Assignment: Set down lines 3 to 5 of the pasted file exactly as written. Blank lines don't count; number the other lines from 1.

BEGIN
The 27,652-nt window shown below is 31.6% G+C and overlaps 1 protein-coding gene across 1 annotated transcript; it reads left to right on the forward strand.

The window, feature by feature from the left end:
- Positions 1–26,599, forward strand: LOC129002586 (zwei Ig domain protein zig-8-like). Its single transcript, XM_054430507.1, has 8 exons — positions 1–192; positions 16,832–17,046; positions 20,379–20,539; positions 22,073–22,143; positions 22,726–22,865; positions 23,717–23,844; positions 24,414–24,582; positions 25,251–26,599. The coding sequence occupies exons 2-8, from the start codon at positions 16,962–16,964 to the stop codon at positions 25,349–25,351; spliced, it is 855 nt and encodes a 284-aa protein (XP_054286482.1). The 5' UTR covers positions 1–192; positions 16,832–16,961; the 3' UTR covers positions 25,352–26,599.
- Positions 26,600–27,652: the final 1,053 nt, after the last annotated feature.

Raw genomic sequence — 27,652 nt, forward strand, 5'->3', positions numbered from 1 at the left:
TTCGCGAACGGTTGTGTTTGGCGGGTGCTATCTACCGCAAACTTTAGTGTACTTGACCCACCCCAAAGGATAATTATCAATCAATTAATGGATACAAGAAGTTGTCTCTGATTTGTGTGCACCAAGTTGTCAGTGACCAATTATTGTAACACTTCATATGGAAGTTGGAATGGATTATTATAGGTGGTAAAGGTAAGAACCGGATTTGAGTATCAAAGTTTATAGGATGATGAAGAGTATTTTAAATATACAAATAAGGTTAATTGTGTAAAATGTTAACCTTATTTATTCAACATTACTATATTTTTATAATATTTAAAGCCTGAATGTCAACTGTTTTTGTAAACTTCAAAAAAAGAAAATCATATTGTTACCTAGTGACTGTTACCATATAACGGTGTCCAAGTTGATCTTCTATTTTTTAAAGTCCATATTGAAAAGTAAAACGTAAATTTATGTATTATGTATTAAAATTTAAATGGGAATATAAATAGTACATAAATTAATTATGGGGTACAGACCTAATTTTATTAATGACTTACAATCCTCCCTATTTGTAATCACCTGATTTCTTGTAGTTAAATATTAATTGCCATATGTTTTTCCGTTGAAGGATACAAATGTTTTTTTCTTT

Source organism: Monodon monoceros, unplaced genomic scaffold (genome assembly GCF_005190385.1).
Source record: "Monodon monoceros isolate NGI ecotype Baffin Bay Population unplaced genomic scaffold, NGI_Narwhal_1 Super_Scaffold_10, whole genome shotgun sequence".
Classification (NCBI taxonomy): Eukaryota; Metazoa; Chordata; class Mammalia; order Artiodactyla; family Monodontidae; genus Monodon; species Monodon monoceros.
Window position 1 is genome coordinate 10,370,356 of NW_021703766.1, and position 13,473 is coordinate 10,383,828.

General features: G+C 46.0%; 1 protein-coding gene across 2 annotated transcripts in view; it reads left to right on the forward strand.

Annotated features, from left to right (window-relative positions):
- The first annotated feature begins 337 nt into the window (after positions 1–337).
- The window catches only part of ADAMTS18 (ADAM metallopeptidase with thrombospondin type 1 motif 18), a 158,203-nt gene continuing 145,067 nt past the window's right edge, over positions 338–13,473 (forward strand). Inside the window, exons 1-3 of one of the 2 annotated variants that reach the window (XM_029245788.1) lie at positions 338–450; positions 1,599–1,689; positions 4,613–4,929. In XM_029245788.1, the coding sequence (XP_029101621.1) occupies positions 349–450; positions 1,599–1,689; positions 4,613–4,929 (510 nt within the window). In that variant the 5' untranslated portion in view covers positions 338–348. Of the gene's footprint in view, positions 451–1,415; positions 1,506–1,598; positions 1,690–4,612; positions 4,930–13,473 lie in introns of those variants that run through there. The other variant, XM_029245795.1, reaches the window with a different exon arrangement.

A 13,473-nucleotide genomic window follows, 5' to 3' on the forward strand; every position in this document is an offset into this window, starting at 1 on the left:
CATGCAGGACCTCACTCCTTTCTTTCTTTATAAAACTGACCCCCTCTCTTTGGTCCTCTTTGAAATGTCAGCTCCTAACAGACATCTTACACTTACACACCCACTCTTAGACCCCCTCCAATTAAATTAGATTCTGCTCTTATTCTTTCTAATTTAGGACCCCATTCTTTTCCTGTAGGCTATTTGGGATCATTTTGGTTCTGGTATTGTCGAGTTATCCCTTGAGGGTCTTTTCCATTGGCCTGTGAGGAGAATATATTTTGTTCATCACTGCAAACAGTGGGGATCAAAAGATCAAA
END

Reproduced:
- Positions 1–26,599, forward strand: LOC129002586 (zwei Ig domain protein zig-8-like). Its single transcript, XM_054430507.1, has 8 exons — positions 1–192; positions 16,832–17,046; positions 20,379–20,539; positions 22,073–22,143; positions 22,726–22,865; positions 23,717–23,844; positions 24,414–24,582; positions 25,251–26,599. The coding sequence occupies exons 2-8, from the start codon at positions 16,962–16,964 to the stop codon at positions 25,349–25,351; spliced, it is 855 nt and encodes a 284-aa protein (XP_054286482.1). The 5' UTR covers positions 1–192; positions 16,832–16,961; the 3' UTR covers positions 25,352–26,599.
- Positions 26,600–27,652: the final 1,053 nt, after the last annotated feature.

Raw genomic sequence — 27,652 nt, forward strand, 5'->3', positions numbered from 1 at the left: